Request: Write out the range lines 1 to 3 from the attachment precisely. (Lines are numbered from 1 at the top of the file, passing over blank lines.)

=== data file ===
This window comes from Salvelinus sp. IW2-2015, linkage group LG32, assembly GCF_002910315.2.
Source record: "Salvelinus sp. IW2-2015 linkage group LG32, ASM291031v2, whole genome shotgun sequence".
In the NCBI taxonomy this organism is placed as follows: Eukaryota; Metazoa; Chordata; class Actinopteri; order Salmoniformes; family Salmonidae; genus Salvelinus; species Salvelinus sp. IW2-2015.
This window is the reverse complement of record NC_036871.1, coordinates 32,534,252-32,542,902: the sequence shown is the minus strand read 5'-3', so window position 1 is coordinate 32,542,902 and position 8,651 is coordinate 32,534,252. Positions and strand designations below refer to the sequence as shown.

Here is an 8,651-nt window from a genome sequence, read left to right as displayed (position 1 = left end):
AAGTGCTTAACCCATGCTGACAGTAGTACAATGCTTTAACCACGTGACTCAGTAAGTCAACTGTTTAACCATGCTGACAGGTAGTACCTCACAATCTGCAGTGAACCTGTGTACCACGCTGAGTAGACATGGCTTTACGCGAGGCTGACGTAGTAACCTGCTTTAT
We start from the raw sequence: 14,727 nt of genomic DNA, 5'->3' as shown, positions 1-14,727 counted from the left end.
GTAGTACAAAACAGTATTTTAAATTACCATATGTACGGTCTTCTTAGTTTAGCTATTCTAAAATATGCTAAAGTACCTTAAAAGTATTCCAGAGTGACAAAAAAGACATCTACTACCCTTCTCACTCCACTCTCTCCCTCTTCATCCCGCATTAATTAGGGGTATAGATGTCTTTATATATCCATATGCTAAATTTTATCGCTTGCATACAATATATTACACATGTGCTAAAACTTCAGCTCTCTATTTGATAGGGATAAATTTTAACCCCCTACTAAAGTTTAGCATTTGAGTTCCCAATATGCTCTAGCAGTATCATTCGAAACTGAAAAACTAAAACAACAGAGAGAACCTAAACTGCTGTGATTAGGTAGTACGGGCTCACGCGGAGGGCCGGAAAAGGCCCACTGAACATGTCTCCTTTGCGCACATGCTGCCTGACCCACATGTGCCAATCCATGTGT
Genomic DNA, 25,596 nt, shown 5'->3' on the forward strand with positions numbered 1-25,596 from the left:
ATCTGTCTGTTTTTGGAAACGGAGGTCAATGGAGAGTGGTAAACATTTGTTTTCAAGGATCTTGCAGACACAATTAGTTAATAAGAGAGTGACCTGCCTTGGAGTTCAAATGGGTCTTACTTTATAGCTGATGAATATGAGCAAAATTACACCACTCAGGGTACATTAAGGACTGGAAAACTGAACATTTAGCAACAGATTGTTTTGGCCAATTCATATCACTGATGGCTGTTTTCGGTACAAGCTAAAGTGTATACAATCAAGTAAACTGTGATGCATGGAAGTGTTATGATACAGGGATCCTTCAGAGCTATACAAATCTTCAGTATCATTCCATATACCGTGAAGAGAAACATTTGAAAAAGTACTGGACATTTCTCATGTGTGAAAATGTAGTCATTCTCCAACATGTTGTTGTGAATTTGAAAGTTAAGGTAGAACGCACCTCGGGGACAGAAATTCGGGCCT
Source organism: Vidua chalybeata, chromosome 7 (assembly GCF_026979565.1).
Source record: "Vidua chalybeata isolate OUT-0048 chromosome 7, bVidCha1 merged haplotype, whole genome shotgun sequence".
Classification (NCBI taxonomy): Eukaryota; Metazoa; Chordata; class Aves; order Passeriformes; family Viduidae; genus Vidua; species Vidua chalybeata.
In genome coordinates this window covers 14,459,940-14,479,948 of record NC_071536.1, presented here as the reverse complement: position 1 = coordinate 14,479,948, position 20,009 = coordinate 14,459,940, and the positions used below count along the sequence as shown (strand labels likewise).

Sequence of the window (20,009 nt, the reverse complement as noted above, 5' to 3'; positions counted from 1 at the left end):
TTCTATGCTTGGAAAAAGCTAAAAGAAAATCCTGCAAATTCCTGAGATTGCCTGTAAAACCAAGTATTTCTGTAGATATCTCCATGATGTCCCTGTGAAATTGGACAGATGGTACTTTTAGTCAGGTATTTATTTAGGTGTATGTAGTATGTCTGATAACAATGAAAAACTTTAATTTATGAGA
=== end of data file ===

This window comes from Salvelinus sp. IW2-2015, linkage group LG32, assembly GCF_002910315.2.
Source record: "Salvelinus sp. IW2-2015 linkage group LG32, ASM291031v2, whole genome shotgun sequence".
In the NCBI taxonomy this organism is placed as follows: Eukaryota; Metazoa; Chordata; class Actinopteri; order Salmoniformes; family Salmonidae; genus Salvelinus; species Salvelinus sp. IW2-2015.